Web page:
Manitoba Hydro has a monopoly on the retail supply of electricity in Manitoba.2 As a Crown corporation, Manitoba Hydro is exempt from federal and provincial corporate income taxes. Yet it produces comparatively little profit for its government owner or for the people of Manitoba.3 Manitoba is squandering the potential of Manitoba Hydro to be an engine of economic growth. Manitoba Hydro is a Jurassic Crown, stuck in a bygone era.
Part of the problem relates to Manitoba Hydro’s mandate. Manitoba Hydro's mandate needs to be reviewed and clarified, including addressing the extent to which it includes generating a reasonable return to the provincial treasury. Manitoba Hydro is directed by legislation to supply energy to meet Manitoba’s needs and to promote economy and efficiency.4 Instead of promoting energy efficiency, Manitoba Hydro’s non-residential rate structure discourages conservation by rewarding heavy or wasteful users of power.5
Although the provincial government includes Manitoba Hydro’s net income for purposes of Manitoba’s balanced budget legislation,6 Hydro has rarely paid a dividend from its cash profits to its government owner.
The provincial government has also offloaded major public policy expenses onto Manitoba Hydro that should have been part of the provincial budget. Instead of the much shorter and cheaper route along the eastern side of Lake Winnipeg that Hydro initially favoured, at the government’s behest Hydro now plans to build its new BiPole III power line on the western side of the province. Hydro’s estimate of the added cost for the west side line over the east side route is $410- million,7 while critics assert that the cost could be as high as $1.75-billion.8 The east side route is also more environmentally sound, as it would not waste renewable energy that would be lost in transmission over the longer west side route. If for public policy reasons the Manitoba government wants Hydro to build its new power line on the west side route, the extra cost should be borne by the government, not Hydro. If the government has public support for such a major public policy expense, it should have no concern in making it part of its budget and subject to prior approval by the Manitoba Legislature.
Part of the problem relates to Manitoba Hydro's governance. While legislation applying to Crown corporations generally requires that their boards act in the best interest of the company, it would be useful for the Hydro Act itself to specifically recapitulate this responsibility. Other governance issues should be addressed in a modernized statute. For example, Hydro’s board is appointed by the government. The process is not transparent. Though its board is supposed to provide strategic oversight and direction to Hydro management, board appointees are not required to have any particular industry expertise. The disclosure of Manitoba Hydro’s governance practices in its annual report does not measure up to standards expected of publicly traded corporations.9 Despite having over $12 billion in consolidated assets at March 31, 201010, Hydro publishes no return on equity targets.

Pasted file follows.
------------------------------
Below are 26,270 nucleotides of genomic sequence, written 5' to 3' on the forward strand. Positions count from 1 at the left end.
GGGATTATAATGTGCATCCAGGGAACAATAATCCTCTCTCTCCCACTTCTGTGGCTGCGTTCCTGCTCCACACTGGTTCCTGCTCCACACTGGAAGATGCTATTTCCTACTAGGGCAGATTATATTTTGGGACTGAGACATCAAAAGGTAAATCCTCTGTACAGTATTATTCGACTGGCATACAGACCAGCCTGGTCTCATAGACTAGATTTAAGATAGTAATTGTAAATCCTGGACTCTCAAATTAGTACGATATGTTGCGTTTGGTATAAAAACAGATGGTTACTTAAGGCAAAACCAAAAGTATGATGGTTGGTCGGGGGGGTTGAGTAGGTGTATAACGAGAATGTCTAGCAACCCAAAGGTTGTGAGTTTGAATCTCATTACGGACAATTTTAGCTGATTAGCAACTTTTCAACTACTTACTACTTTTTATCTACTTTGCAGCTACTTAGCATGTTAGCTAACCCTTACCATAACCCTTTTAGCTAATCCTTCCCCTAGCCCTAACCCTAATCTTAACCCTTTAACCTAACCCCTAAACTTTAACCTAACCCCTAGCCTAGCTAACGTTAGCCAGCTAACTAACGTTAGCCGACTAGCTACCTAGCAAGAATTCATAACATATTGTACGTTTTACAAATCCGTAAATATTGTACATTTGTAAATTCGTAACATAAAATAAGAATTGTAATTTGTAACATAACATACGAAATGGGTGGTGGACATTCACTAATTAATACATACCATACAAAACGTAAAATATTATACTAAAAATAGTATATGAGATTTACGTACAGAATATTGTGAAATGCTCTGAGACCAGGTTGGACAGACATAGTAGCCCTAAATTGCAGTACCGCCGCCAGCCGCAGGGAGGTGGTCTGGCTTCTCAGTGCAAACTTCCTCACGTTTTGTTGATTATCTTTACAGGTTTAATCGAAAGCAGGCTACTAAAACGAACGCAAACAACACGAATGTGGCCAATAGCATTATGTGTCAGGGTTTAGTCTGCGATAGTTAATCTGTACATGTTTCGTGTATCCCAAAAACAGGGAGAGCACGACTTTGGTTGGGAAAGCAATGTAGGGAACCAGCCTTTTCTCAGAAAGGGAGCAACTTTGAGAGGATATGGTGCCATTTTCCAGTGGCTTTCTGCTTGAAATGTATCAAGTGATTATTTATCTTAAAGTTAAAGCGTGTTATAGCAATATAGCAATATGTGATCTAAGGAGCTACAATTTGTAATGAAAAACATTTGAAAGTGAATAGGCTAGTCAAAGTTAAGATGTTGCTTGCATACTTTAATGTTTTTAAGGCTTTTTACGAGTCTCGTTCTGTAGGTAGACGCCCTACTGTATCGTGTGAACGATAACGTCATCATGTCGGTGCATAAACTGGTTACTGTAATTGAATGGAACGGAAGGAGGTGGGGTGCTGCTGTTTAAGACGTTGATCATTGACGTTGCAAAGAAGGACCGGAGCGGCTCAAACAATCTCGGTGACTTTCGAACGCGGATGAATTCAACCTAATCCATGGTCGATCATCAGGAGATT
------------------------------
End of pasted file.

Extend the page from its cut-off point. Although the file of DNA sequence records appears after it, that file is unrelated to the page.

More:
Manitoba Hydro states that its shareholders are the public of Manitoba,11 but no shareholder in a publically traded company would tolerate such treatment. Neither should Manitobans.
Manitobans deserve better.
There should be a thorough review and clarification of Manitoba Hydro’s mandate and governance. Among the reforms that would improve Hydro’s governance, transparency and accountability are:
• Amending Manitoba Hydro’s legislation to make it clear that its board and management have a fiduciary responsibility to act in the best interests of the corporation;
• Requiring Manitoba Hydro board appointees to have relevant financial or industry expertise;
• Giving the provincial government explicit legislative authority to issue written directives to override or substitute for decisions made by the Manitoba Hydro board. The directive and the government’s reasons for issuing it should be public, as would Hydro’s impact analysis, including any material financial, environmental, labour or system implications. A directive would not take effect until after Hydro’s impact analysis is made public;
• Ensuring that the rate structure for non-residential users promotes energy efficiency and economy;
• Periodic evaluation of Manitoba Hydro by independent experts to determine whether its board and management have maintained or enhanced the market value of the public’s investment;12
• Ensuring that Manitoba Hydro’s public financial accountability documents such as its annual report and quarterly updates meet or exceed standards for publically traded corporations; and,
• Ensuring that the extra costs of any public policy activities carried out by Manitoba Hydro that a publically traded corporation would not undertake without compensation are first approved and appropriated by the Manitoba Legislature.
Manitoba Hydro is a key component of the provincial economy. It touches the everyday life of every Manitoban. It is a major employer. With a better defined mandate and improved governance, Manitoba Hydro could help reform Manitoba from a supplicant society into a more vibrant one, but Manitoba Hydro itself needs to be reformed. In the meantime, the Jurassic Crown remains an obstacle to a rejuvenated society.